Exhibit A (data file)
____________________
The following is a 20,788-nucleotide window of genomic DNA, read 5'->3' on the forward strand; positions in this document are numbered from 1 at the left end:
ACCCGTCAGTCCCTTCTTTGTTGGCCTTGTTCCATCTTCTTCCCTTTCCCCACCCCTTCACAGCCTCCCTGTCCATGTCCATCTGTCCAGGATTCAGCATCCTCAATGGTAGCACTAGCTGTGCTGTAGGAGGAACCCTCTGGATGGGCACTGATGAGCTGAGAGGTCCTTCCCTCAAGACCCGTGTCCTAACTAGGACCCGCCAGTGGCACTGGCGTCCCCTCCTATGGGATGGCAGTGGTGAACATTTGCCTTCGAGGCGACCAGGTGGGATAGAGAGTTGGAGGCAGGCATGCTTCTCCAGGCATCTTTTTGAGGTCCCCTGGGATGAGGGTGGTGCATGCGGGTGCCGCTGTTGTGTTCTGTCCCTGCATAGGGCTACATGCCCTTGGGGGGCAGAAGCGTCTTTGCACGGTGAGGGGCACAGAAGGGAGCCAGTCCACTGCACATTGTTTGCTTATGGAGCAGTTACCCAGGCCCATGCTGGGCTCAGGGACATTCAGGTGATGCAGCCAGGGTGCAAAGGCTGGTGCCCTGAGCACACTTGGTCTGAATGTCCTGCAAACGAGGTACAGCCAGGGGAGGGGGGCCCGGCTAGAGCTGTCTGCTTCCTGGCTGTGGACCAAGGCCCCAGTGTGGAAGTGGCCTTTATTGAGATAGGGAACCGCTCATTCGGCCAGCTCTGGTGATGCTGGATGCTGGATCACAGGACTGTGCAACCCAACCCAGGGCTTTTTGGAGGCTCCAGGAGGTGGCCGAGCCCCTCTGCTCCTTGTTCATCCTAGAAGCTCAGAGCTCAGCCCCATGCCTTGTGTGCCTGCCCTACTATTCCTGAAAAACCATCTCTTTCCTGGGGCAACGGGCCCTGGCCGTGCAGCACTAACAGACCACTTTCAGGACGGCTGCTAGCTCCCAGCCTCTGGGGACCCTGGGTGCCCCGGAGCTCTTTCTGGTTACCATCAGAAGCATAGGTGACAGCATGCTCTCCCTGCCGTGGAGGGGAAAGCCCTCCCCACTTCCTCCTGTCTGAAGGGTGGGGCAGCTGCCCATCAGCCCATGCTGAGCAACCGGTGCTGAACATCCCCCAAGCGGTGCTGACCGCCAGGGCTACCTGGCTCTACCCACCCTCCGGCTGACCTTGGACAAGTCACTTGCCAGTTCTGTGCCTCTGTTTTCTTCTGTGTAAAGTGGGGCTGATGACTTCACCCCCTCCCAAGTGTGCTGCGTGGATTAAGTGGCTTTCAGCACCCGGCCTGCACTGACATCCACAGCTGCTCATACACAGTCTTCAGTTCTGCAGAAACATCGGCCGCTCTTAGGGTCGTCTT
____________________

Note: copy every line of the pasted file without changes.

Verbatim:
The following is a 20,788-nucleotide window of genomic DNA, read 5'->3' on the forward strand; positions in this document are numbered from 1 at the left end:
ACCCGTCAGTCCCTTCTTTGTTGGCCTTGTTCCATCTTCTTCCCTTTCCCCACCCCTTCACAGCCTCCCTGTCCATGTCCATCTGTCCAGGATTCAGCATCCTCAATGGTAGCACTAGCTGTGCTGTAGGAGGAACCCTCTGGATGGGCACTGATGAGCTGAGAGGTCCTTCCCTCAAGACCCGTGTCCTAACTAGGACCCGCCAGTGGCACTGGCGTCCCCTCCTATGGGATGGCAGTGGTGAACATTTGCCTTCGAGGCGACCAGGTGGGATAGAGAGTTGGAGGCAGGCATGCTTCTCCAGGCATCTTTTTGAGGTCCCCTGGGATGAGGGTGGTGCATGCGGGTGCCGCTGTTGTGTTCTGTCCCTGCATAGGGCTACATGCCCTTGGGGGGCAGAAGCGTCTTTGCACGGTGAGGGGCACAGAAGGGAGCCAGTCCACTGCACATTGTTTGCTTATGGAGCAGTTACCCAGGCCCATGCTGGGCTCAGGGACATTCAGGTGATGCAGCCAGGGTGCAAAGGCTGGTGCCCTGAGCACACTTGGTCTGAATGTCCTGCAAACGAGGTACAGCCAGGGGAGGGGGGCCCGGCTAGAGCTGTCTGCTTCCTGGCTGTGGACCAAGGCCCCAGTGTGGAAGTGGCCTTTATTGAGATAGGGAACCGCTCATTCGGCCAGCTCTGGTGATGCTGGATGCTGGATCACAGGACTGTGCAACCCAACCCAGGGCTTTTTGGAGGCTCCAGGAGGTGGCCGAGCCCCTCTGCTCCTTGTTCATCCTAGAAGCTCAGAGCTCAGCCCCATGCCTTGTGTGCCTGCCCTACTATTCCTGAAAAACCATCTCTTTCCTGGGGCAACGGGCCCTGGCCGTGCAGCACTAACAGACCACTTTCAGGACGGCTGCTAGCTCCCAGCCTCTGGGGACCCTGGGTGCCCCGGAGCTCTTTCTGGTTACCATCAGAAGCATAGGTGACAGCATGCTCTCCCTGCCGTGGAGGGGAAAGCCCTCCCCACTTCCTCCTGTCTGAAGGGTGGGGCAGCTGCCCATCAGCCCATGCTGAGCAACCGGTGCTGAACATCCCCCAAGCGGTGCTGACCGCCAGGGCTACCTGGCTCTACCCACCCTCCGGCTGACCTTGGACAAGTCACTTGCCAGTTCTGTGCCTCTGTTTTCTTCTGTGTAAAGTGGGGCTGATGACTTCACCCCCTCCCAAGTGTGCTGCGTGGATTAAGTGGCTTTCAGCACCCGGCCTGCACTGACATCCACAGCTGCTCATACACAGTCTTCAGTTCTGCAGAAACATCGGCCGCTCTTAGGGTCGTCTT